21 September, you sent the snagging list.

He then disappeared till 26 October, when his errand boy came, made a mess of the work, and you e-mailed him again.

He then disappeared till 21 January when he left a note on your door demanding payment.

You were in hospital for a period but your wife was at home.

You refused to pay the last amounts for Project 1 and Project 2 simply because he hadn't finished the work.

 

Is this right?

 

Do you have any evidence by mail/message/phone call made that he refused to finish the two projects?

 

I think we also need to see the mails you sent him from 21 September onwards.

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@simeon1964  -  regardless of what @FTMDave drafts for you later this evening, you still appear to have made no attempt in #32 to explain how you have arrived at the counterclaim value of £16500.  All you seem to have added to your previous draft is this:

 

On 15/01/2022 at 17:37, simeon1964 said:

 

Stress loss of rental income, aggravated damages (TBA)

 

TOTAL                                                                                                           £16577.12

 

31.  The Defendant therefore counterclaims from the claimant damages in respect of the above.

 

32.  The Defendant claims interest pursuant to section 69 of the County Courts act 1984 on damages awarded at such rates and for such periods as the courts think fit.

 

AND THE DEFENDANT COUNTERCLAIMS:

 

(a)    Damages under paragraph 17 above

 

(b)   Interest on the paragraphs 18 above.

 

 

I'm afraid that does not advance your counterclaim at all.  What you need is a detailed breakdown of the £16500.

 

As I understand it, all you have (or at least all I've seen) is a list on unheaded notepaper of alleged snagging together with a second list, also on unheaded notepaper, of alleged remedial work.  All you appear to have is a wish list with no substance.  (Yes - you've also provided a couple of photos of small cracks in plaster and some missing floorboards, but those won't cost £16500 to put right, will they?)

 

Put yourself in the judge's position.

 

You are trying to persuade the judge to order the claimant to pay you £16500.  The judge is going to ask themselves - and you too probably - WHY the claimant should be made to pay you £16500.  So when the judge asks you that question, what are you going to say?  Just producing a couple of lists of things is not going to work, you have to explain to the judge where the £16500 comes from and why the claimant is legally liable for it.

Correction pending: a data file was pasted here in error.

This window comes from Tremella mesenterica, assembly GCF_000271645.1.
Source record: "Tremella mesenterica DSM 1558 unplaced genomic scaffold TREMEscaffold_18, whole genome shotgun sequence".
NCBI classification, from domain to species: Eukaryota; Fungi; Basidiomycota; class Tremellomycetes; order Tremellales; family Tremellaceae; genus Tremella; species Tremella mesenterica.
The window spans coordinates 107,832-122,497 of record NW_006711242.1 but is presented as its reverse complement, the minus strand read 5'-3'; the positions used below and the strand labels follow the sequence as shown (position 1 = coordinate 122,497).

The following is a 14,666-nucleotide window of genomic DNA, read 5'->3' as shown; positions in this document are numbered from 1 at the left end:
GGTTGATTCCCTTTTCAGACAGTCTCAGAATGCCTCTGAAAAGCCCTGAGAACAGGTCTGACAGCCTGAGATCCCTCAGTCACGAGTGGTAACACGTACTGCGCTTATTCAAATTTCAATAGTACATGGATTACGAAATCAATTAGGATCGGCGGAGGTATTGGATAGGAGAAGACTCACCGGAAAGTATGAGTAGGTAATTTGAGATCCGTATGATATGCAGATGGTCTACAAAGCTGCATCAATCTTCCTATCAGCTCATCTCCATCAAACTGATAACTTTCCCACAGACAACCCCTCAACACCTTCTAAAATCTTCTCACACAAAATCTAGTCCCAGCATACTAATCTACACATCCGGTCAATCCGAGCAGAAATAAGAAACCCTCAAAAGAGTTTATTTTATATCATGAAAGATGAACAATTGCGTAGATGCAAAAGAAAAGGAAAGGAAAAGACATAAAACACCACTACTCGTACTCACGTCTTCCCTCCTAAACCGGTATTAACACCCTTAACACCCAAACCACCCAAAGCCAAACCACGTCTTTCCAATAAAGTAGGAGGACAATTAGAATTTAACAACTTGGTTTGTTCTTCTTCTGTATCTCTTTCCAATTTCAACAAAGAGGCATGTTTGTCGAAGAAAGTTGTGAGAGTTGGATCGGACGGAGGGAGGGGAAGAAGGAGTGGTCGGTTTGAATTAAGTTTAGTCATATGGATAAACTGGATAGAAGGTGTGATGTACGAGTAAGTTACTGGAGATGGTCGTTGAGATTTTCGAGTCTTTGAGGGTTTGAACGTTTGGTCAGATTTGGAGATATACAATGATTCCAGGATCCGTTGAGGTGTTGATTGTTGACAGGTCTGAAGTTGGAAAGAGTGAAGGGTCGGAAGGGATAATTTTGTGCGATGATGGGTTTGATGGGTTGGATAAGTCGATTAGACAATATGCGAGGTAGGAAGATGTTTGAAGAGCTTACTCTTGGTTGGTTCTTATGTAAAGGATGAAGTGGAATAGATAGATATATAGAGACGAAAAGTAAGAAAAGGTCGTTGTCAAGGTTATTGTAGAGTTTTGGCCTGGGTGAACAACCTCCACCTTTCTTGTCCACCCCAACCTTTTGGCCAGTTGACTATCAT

That means that you need to demonstrate two things in your counterclaim: first, that the claimant caused the damage that you are going to spend £16500 fixing.  Unless you can prove that the claimant caused the alleged damage, the judge will not make them pay you.

 

Second, you need to provide evidence that the remedial work will actually cost £16500 or whatever you are claiming.  Are you saying that you have nothing in the way of estimates or quotes on headed notepaper that show the damage will cost £16k to fix?  You can't just pluck a figure out of thin air.  It has to be supported by evidence.

 

(Also when I say "alleged" damage, I'm not doubting you, but you need to provide evidence that the damage actually exists - and was caused by the claimant - and isn't just work that needs doing to your house that you've decided to try to make the claimant pay for.  Do you see?)

 

Also - and I pointed this out in the other thread - when you make a post here can you please explain at the beginning of the post (1) what it is, and (2) why you are posting it?  I know Honeybee and FTMDave have pointed this out too.  None of us are mindreaders.  If you fail to introduce your posts properly, none of us has a clue what you are talking about.  Are you producing a draft for comment?  Are you answering a question?  Are you asking a question?  Is it a copy of something you have received?  If you can't explain your posts, nobody can help you...

 

[Edit:  I know FTMDave did say some posts ago that if you have no evidence to support the £16500 counterclaim at the moment then, OK, we are where we are and you will just have to run with it.  But if you have some evidence or a breakdown of the amount at this stage thenit would be nice to know.  If you can't get the required detail in your counterclaim you need to ensure you have something for your WS... ]

Edited by Manxman in exile
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I agree with MiE, and the draft can't really be improved until the questions in post 41 re the breakdown in the working relationship with the builder are answered.

We could do with some help from you.

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14 hours ago, FTMDave said:

Do you have any evidence by mail/message/phone call made that he refused to finish the two projects?